Inspect the Home Inspector: Five Lessons From Bob Sisson

Bob Sisson, owner of¬†Inspections By Bob¬†in Boyds, Maryland, built a home inspection business with higher prices than his competition and fewer real estate agent connections. Here’s how he did it:

A family crisis brought Bob Sisson into home inspection. “I got out of the rat race in time to know who my children were and tosave my marriage,” he says. “My wife and I agreed long ago that divorce was not an option. If I hadn’t changed careers, one of us would probably be in the big house and and one of us wouldn’t be here.” Moving from a high pressure telecommunications job, Sisson retired early, took some time off, and quickly found that retirement isn’t all it’s cracked up to be. “I started going stir crazy after about a year and a half,” he recounts. “My friends said ‘Why don’t you become a home inspector?’ My reaction was ‘I can get paid to be nosy?'” Getting his license in 2003, Sisson quickly moved from merely inspecting homes to becoming an active part of the local and national home inspection community. Today Sisson splits his time between doing 200 to 250 inspections a year, acting as President of the Mid-Atlantic Chapter of ASHI, and spending time with his two children and wife of 25 years. Here’s what the years have taught him:

Lesson #1: Franchises Are Easy to Enter, Hard to Leave

Bob Sisson: “I decided to go independent from day zero, so I had to start from a client base of zero. You hang out your shingle and hope someone would call. You beat the streets, you run into another inspector, and they say ‘Don’t put your card in that realtor’s box.’…It would have been easier if I had gone through a home inspection franchise where they feed you business, but I knew I wanted to run things on my own. That beginning though, it was difficult.¬†Verydifficult.”

Lesson #2: Carve Your Niche

When competing with local inspectors for agents didn’t work, Sisson went a different route. “We started marketing directly to the end user through the web, rather than agents,” he says. “I’m one of six independent inspectors in the state of Maryland who pledges that they won’t market to realtors. That gets us a lot of business.” Instead of banking on agents to send him business, Sisson creates his own through direct marketing, pay per click advertising campaigns, maintaining¬†a home inspection blog, and marketing through social media outlets. Recently Sisson¬†was interviewed by’s Real Estate¬†section, in part because of his blog, and gained more business that way.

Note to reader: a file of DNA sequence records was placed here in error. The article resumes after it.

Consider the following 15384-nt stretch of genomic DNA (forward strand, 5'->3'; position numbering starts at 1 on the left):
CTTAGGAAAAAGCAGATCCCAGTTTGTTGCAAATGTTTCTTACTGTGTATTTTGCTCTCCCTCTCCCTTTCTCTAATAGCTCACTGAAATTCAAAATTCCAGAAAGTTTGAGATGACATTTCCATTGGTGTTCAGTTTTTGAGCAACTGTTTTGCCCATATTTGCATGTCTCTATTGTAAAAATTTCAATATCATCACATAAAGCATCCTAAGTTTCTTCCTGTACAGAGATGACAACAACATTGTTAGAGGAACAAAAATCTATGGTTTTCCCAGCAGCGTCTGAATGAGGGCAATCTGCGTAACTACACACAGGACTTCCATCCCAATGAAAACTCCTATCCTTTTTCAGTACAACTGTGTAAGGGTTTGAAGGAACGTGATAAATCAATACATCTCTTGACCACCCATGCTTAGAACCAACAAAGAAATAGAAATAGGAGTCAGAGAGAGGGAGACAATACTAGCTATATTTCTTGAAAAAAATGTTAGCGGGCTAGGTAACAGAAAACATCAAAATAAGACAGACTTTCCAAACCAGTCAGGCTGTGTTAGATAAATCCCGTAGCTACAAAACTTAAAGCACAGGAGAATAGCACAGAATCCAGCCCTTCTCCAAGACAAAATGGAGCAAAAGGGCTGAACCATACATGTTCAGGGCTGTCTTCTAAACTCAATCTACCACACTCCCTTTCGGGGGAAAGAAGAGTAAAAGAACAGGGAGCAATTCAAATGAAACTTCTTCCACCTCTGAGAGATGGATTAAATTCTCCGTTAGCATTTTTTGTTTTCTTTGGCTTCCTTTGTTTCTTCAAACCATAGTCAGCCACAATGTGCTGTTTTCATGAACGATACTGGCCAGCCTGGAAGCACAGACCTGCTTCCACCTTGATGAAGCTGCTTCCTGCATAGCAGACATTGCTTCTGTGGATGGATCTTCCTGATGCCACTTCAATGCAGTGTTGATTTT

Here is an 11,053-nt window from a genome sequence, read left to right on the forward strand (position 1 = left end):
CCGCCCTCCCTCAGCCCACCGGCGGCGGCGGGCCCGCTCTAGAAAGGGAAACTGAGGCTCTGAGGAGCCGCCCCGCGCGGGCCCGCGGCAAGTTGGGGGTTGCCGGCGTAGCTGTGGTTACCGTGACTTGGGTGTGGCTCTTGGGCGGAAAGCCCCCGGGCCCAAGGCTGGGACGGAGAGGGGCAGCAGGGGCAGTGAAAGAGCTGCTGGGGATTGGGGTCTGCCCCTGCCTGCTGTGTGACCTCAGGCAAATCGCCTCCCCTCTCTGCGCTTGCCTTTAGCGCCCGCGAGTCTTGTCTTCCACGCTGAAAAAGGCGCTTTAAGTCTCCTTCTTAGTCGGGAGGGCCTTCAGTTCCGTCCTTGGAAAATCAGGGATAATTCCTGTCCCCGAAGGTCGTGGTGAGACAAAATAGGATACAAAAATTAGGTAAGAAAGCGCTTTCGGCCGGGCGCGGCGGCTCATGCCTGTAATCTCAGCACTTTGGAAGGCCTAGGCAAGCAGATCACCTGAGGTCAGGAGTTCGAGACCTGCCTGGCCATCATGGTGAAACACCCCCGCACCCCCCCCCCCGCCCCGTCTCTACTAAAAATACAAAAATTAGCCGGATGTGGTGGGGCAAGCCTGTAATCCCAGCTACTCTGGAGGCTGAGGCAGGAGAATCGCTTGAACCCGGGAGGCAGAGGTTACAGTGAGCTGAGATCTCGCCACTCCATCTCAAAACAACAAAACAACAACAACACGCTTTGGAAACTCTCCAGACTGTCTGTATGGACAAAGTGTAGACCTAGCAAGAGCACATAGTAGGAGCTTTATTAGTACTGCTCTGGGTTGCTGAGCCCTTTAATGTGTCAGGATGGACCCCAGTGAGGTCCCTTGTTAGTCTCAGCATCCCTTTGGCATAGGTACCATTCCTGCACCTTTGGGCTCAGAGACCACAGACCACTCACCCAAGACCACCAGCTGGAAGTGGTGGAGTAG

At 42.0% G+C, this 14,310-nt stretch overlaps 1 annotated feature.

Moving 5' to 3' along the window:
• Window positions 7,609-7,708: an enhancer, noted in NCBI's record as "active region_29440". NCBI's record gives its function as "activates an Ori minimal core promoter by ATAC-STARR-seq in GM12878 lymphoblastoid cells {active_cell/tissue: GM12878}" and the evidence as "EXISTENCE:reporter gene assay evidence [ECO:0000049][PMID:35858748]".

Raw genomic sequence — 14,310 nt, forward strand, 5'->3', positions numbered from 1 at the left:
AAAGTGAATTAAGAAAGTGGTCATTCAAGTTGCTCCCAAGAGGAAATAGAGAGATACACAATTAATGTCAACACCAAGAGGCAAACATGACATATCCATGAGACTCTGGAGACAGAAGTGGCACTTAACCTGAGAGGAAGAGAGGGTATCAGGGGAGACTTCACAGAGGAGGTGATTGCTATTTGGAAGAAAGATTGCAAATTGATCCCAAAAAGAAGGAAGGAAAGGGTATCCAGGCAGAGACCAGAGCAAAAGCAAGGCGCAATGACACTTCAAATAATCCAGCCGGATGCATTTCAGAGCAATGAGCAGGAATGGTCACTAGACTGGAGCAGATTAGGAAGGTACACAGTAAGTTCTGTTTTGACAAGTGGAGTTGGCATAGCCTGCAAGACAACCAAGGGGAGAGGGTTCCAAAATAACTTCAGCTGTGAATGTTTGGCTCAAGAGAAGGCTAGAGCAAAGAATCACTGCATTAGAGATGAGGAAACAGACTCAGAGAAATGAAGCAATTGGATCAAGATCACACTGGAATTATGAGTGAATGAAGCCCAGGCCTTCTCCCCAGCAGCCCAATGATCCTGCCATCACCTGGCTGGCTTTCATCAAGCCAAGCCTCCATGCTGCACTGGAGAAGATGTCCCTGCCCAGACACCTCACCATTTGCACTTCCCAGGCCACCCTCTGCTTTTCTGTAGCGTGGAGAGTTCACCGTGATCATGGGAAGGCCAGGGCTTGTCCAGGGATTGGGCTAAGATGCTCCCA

Lesson #3: Don’t Beat Competitors on Price

“That’s my number one comment to your readers,” Sisson says. “Beat them on service, beat them on something about your inspection, but don’t try to beat them by doing a $199 inspection on a single family home. People who do that hurt the industry greatly.” Instead of financially competing with local inspectors, Sisson researched what other inspectors were charging and used a cash flow calculator to determine how many inspections he’d need to do to make a living. With figures in hand, Sisson built his business putting customer service before price. With two¬†Angie’s List¬†awards under his belt, Sisson is currently one of the pricier inspectors in his area, but the clients keep coming in.

Lesson #4: Train the Staff

“Getting your phone answered in a professional manner will make a huge impact on your business,” Sisson says, adding that his wife answers his company line. “If you’re carrying your cell phone around on your inspection and say ‘Can I call you back?,’ that really doesn’t work. The client is going to call someone else in the meantime. The number one thing in our business is getting the phone answered quickly, politely and knowledgeably. My wife has more training than some of the new inspectors out there. When somebody asks a question about traps underneath sinks, she’s able to provide answers. She’s been in the classes. She can tell you what we do and why we do it. I send my wife to Inspection World each year and it’s worth it.”

Lesson #5: Go Pro or Go Home

“A lot of inspectors think that they need a tool kit, a cell phone, a ladder, and a car,” Sisson says. “To be successful, you need a lot more than that.” To take your company from one-man inspection service to full-scale business, Sisson says you need your own domain name, a professionally-built company website, an advertising budget, a newsletter, and a company vehicle worthy of a professional. Whatever you do, just don’t slap a magnetic sign with your logo onto a truck. “It’s unprofessional and it scares people,” Sisson says. “You can’t trust a magnetic sign.”

Check out Sisson’s company at Inspections By Bob.


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